Have the opportunities and constraints changed?

The new learning architectThroughout 2011 we will be publishing extracts from The New Learning Architect. We move on to the fourth part of chapter 2:
Let’s start with the constraints and there are plenty. For a start, organisations are demanding ever faster response from the l&d department. According to Bersin & Associates (2005), “a whopping 72% of all training challenges are time critical.” Some 38% of trainers surveyed in the USA by the eLearning Guild (2005) indicated that they were under significant pressure to develop e-learning more rapidly. A further 40% were under moderate pressure. The demand is felt most acutely for product training and technology training – subjects where timeliness is most critical and the content is most likely to change.
The pressure is also being felt because of increased regulatory demands. According to the Law Society of Scotland (2007): “UK employment law has moved far and fast since 1997. No other field of law has been the subject of such an ambitious, relentless and far-reaching legislative programme.” To meet legal requirements and reduce the risk of costly claims for compensation, compliance training is utilising a high proportion of training capacity.
And trainers will have to meet these demands with less budget. According to the CIPD’s 2009 Learning and Development Survey – which questioned 859 learning, training and development managers – annual spend per employee on training was down by about a quarter, from £300 to £220. Time will be as stretched as budgets, with flatter structures, less central bureaucracy and increased outsourcing.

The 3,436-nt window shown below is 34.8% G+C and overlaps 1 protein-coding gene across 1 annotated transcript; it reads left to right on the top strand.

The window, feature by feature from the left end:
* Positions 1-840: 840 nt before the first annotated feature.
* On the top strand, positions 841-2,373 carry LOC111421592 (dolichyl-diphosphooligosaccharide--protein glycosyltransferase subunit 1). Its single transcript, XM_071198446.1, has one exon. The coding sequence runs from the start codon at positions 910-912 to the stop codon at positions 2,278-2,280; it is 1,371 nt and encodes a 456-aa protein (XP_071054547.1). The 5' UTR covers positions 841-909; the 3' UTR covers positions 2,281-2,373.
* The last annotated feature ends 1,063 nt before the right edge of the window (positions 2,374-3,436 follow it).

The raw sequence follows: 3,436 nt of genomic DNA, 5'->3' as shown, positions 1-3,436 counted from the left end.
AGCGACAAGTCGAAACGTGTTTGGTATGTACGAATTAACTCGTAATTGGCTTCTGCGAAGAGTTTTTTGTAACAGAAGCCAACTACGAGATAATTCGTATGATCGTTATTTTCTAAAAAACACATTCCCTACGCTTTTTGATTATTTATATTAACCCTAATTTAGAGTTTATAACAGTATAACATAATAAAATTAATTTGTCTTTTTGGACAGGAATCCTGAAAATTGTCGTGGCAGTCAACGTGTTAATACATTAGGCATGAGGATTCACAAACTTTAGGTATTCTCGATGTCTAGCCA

Trainers aren’t the only ones short of time. According to an article in Business Week quoted by Jay Cross, “a third of all knowledge workers clock more than 50 hours a week, 43% get less than seven hours of sleep a night, 60% rush through meals, and 25% of executives report that their communications are unmanageable.” And in the SkillSoft survey4, “40% of those surveyed said they didn’t have time to do the training they needed.”
At the same time, there are some wonderful opportunities, not least because of the World Wide Web. As Kevin Kelly reported back in 2005, “In fewer than 4000 days we have encoded half a trillion versions of our collective story and put them in front of one billion people, or one-sixth of the world’s population. That remarkable achievement was not in anyone’s 10-year plan. Ten years ago, anyone silly enough to trumpet the above as a vision of the near future would have been confronted by the evidence: there wasn’t enough money in all the investment firms in the entire world to fund such a cornucopia. The success of the Web at this scale was impossible.” To help us take advantage of the Web, we are seeing a much improved technical infrastructure, with broadband connections increasingly available inside and outside of the firewall.
The rise in internet usage is topped only by the phenomenal growth in the use of mobile phones (there are currently some 4.5 billion users – one half of the world population) and other hand-held devices, such as games machines and portable MP3 players. As these devices continue to acquire increased power, functionality and bandwidth, the opportunities for l&d become self-evident.

Informal Learning by Jay Cross, Pfeiffer, 2006.
The Future of Learning, SkillSoft, 2007.
Kevin Kelly in Wired Magazine, August 2005.
Coming next in chapter 2: A parade of bandwagons
Return to Chapter 1
Obtain your copy of The New Learning Architect